An Orchestra consisting of the National Theatre Opera musicians, music school teachers and a few amateur musicians held its first concert under the name Belgrade Philharmonic Orchestra on 13 June 1923.
Afterwards, two world wars took place with constant interruptions of their work.
Belgrade Philharmonic Orchestra gave their first post-war concert in November 1944, immediately after Belgrade liberation.
An intense period of touring and guest appearances ensued again, up until the nineties and the war on the territory of Yugoslavia, which took the orchestra back to the margins of the European music scene.
Immediately after 2000, a younger generation of musicians began working for the orchestra and the work space in the Philharmonic Orchestra building and its chamber stage underwent modernisation.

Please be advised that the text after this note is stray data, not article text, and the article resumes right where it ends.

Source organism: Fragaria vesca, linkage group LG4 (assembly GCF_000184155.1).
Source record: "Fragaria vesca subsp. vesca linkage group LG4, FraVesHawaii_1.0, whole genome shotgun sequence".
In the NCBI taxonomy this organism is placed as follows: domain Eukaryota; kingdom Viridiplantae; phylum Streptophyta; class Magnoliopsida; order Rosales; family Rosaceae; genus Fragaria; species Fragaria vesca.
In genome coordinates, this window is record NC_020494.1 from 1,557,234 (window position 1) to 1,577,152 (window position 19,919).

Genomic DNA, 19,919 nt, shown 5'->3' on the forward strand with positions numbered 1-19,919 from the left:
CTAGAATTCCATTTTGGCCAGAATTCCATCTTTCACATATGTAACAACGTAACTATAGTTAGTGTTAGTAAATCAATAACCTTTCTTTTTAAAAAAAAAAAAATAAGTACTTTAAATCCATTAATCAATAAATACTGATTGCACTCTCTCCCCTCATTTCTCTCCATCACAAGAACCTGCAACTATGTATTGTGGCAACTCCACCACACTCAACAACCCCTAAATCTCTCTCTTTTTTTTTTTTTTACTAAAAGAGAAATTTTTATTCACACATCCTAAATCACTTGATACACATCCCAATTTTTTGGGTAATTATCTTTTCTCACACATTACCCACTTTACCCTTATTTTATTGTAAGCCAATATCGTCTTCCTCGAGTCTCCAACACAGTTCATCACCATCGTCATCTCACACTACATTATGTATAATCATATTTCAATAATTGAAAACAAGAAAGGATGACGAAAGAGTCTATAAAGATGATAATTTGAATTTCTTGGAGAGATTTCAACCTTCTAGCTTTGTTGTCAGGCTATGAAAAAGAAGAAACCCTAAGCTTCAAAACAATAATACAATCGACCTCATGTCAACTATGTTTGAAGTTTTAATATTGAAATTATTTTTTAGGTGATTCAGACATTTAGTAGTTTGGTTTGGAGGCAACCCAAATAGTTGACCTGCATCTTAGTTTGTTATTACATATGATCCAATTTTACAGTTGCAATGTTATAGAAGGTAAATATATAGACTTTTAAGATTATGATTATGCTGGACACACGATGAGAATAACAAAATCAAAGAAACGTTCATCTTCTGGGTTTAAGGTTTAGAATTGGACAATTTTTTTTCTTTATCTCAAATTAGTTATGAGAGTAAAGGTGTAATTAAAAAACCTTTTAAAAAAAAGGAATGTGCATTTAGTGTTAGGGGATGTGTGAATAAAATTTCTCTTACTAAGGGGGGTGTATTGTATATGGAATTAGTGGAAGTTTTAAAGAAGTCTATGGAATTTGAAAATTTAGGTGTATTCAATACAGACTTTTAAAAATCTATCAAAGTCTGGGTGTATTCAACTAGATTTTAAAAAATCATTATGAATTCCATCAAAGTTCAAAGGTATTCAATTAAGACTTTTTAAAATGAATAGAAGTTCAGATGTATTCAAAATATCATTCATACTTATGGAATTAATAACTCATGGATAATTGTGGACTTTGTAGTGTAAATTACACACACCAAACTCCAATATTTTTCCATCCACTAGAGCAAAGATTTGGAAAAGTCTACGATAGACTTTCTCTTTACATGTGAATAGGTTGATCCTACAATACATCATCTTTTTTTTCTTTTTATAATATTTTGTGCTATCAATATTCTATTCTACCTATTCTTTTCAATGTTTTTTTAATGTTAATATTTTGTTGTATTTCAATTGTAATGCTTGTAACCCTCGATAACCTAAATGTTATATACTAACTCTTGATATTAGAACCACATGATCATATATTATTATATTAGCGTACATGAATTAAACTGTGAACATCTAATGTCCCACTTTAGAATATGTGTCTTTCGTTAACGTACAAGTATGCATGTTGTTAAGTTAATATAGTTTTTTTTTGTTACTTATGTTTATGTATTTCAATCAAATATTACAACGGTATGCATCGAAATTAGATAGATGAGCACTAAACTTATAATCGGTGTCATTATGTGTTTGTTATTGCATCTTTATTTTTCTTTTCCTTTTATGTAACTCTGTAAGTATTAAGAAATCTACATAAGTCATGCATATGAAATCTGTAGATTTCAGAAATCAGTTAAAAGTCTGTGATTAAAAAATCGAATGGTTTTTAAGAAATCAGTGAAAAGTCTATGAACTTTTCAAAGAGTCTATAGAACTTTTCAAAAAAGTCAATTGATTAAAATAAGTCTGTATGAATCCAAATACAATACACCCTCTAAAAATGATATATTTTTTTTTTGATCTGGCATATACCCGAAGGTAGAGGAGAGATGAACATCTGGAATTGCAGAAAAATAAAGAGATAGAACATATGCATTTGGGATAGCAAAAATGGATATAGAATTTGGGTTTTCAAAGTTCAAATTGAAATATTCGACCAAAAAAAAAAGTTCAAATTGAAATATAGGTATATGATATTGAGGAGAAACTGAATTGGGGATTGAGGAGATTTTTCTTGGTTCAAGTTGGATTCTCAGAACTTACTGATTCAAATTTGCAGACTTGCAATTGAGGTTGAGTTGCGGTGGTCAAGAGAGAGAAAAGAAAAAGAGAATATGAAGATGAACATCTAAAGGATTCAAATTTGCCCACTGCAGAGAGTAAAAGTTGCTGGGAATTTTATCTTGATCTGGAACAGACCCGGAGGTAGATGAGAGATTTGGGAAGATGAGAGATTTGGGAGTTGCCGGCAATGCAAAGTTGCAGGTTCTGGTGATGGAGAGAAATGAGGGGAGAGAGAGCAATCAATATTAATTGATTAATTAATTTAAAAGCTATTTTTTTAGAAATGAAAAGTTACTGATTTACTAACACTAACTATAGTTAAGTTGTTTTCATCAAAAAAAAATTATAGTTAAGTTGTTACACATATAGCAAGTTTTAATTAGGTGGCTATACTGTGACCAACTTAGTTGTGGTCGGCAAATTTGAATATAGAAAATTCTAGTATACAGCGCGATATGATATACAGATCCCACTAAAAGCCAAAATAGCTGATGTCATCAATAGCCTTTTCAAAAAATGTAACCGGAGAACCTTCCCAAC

The works lasted from 2001 to 2003 with a modest budget and a lot of professional enthusiasm. The director of the Philharmonic Orchestra Ivan Tasovac gathered a fantastic team of renowned architects and professionals to work on this assignment.
Until the final equipment installation, Svetlost Teatar developed several studies of possible interventions for the stage and ambient lighting solution, orchestra lighting quality and effective lighting of the soloists.
Svetlost Teatar made the original space structure, consisting of 6 mobile inverted pyramid contours, as a unique design and technical solution. In terms of functionality, those are mobile electromechanical systems which carry professional lighting equipment for an even orchestra lighting and at the same time, the space structure aluminium tubes are filled with installations and miniature sources which resemble an avant-garde chandelier.
That sparkly spatial pyramid structure has since become a recognisable symbol of the Belgrade Philharmonic Orchestra, it has become its trademark.